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Trends in studies of modern Korean history in South Korea Kwang-rin Lee SOGANG UNIVERSITY RECENT scholarship has considerably revised the previous understanding of Korean history. In particular, there have been striking changes in the understanding of modern Korean history. In the past, the history of modern Korea was thought to have been characterized by stagnancy revealing no evidence of any indigenous developments . Such a misunderstanding of history deserves some explanation . After the Japanese annexation of Korea in 1910, Koreans, including historians, were inclined to regard their modern history as a disgrace. Thus historians tended to devote themselves wholly to the study of ancient history, in which they expected to find Korea's past glory, in order to compensate for feelings of national dishonor. Meanwhile, Japanese scholars, under government sponsorship, conducted research on the history of modern Korea in a way that reconstructed the historical facts to match Japan's colonial policy. They came up with negative conclusions regarding basic historical facts, because they followed their stereotyped notion that the history of Korea was characterized by stagnancy and heteronomy. They emphasized factionalism and neglected the positive aspects of Korea's development. In the late 1950s a group of Korean scholars emerged to challenge the traditional view of modern history. These scholars, young and well trained, were daring in their efforts to correct historical distortions. ? Discussions of the starting point of the history of modern Korea reflect the results of recent scholarship. It is commonly thought that Korea's modern history started in 1876 when the first modern treaty was concluded between Korea and Japan. Lately, some bold opinions have 58LEE been proposed to refute this view. New assumptions were presented in a symposium on historical periods of Korean history, held in December 1967 under the auspices of the Association of Korean Economic History. Controversy surrounded the assertion that the origin of modern history can be traced to the late eighteenth century. This claim is supported by the fact that capitalism germinated in the late eighteenth century and gave rise to changes within the traditional socioeconomic system. According to this view, this era is supposed to have oriented Korea toward a modern society. Some objected to this idea on the ground that Korean society in the late eighteenth century obviously lacked the development of a bourgeois or middle class. On the other hand, some emphasized the 1890s because this period seems to be "modern" insofar as the middle class, deeply rooted in society , appeared to assume a social role, as manifested in the Tonghak (Eastern learning) movement, Kabo reform, Independence Club, popular education, and business enterprises. Although the definition of the term "modern" in the case of Korea still remains a disputed point, most scholars tend to uphold the view favoring the 1890s. The late eighteenth century did not witness the beginning of modern history. However, current studies are deeply interested in this era and point to developing processes in every aspect of society. This period may well be regarded as a transition period between the medieval and the modern. Before discussing the modern era, it will be useful to introduce some studies concerned with this transitional period. ?? Scholars have focused great concern on agriculture, commerce, and handicrafts. As far as agriculture is concerned, the two-volume Chosön hugi nongöpsa yön'gu (Studies of the history of agriculture in the late Yi dynasty) by Professor Yong-söp Kim is worthy of close attention. These writings touch upon such matters as rural economy, social fluctuation, changes in agricultural management, and ideas about agriculture. Some of Kim's findings throw new light on the previously alleged stagnation of agriculture during the late Yi dynasty. He points out that there have been technological improvements in agriculture since the seventeenth century. Examples are the introduction of rice transplantation and two-crop farming, resulting in increases in agricultural production. According to Kim's studies of land ownership and social stratification in the rural community, based on his analysis of land surveys, large private estates appeared which were owned by a small number of the rich, who were in some cases aristocrats (or yangban) and in other cases commoners . This change replaced the...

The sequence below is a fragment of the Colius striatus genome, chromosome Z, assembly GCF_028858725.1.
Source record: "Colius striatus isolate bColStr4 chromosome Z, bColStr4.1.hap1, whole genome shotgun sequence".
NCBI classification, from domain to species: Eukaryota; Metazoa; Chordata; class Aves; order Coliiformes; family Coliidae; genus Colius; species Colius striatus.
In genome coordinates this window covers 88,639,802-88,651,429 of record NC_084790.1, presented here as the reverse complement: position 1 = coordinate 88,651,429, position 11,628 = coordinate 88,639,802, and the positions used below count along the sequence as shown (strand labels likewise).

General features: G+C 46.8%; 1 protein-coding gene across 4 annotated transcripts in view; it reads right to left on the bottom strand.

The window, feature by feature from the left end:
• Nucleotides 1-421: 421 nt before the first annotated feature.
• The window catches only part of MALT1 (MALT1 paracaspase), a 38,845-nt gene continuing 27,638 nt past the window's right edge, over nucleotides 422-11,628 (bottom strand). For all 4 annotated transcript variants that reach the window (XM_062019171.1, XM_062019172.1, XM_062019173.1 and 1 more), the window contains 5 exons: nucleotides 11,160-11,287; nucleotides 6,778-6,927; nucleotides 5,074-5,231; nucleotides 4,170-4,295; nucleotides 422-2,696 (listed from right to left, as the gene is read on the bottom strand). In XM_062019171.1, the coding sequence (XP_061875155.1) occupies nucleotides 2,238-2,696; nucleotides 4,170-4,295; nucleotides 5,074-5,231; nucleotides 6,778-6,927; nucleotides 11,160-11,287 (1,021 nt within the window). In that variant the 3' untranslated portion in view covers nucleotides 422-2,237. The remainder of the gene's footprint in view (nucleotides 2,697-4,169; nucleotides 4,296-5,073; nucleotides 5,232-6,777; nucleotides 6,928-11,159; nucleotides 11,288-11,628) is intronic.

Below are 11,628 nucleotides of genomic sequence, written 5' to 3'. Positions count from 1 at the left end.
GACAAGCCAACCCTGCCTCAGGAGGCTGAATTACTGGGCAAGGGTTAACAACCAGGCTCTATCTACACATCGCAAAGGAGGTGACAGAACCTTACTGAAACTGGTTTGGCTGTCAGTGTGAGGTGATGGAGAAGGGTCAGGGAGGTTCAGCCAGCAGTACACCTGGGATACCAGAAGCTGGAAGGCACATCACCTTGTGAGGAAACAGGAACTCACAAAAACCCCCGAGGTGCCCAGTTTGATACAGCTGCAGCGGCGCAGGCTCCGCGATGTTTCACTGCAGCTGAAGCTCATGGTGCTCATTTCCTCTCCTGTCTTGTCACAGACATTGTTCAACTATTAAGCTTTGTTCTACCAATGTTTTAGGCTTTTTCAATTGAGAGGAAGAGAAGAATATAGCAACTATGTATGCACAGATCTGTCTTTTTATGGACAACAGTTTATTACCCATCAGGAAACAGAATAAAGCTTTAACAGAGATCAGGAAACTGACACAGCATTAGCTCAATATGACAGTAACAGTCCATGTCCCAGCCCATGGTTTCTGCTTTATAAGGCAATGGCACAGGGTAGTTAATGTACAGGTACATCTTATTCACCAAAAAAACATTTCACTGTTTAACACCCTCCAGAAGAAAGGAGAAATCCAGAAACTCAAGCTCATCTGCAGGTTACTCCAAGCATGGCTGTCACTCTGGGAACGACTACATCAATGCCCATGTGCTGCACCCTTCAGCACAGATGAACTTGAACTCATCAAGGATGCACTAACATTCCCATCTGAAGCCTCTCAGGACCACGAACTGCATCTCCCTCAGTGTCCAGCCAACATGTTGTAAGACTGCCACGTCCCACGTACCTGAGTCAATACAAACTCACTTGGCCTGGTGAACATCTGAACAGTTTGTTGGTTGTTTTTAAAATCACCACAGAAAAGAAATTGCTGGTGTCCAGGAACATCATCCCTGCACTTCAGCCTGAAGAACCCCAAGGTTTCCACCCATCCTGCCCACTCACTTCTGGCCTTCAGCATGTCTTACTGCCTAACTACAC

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Additional Information

ISSN
1529-1529
Print ISSN
0145-840X
Pages
pp. 57-65
Launched on MUSE
2011-03-30
Open Access
No
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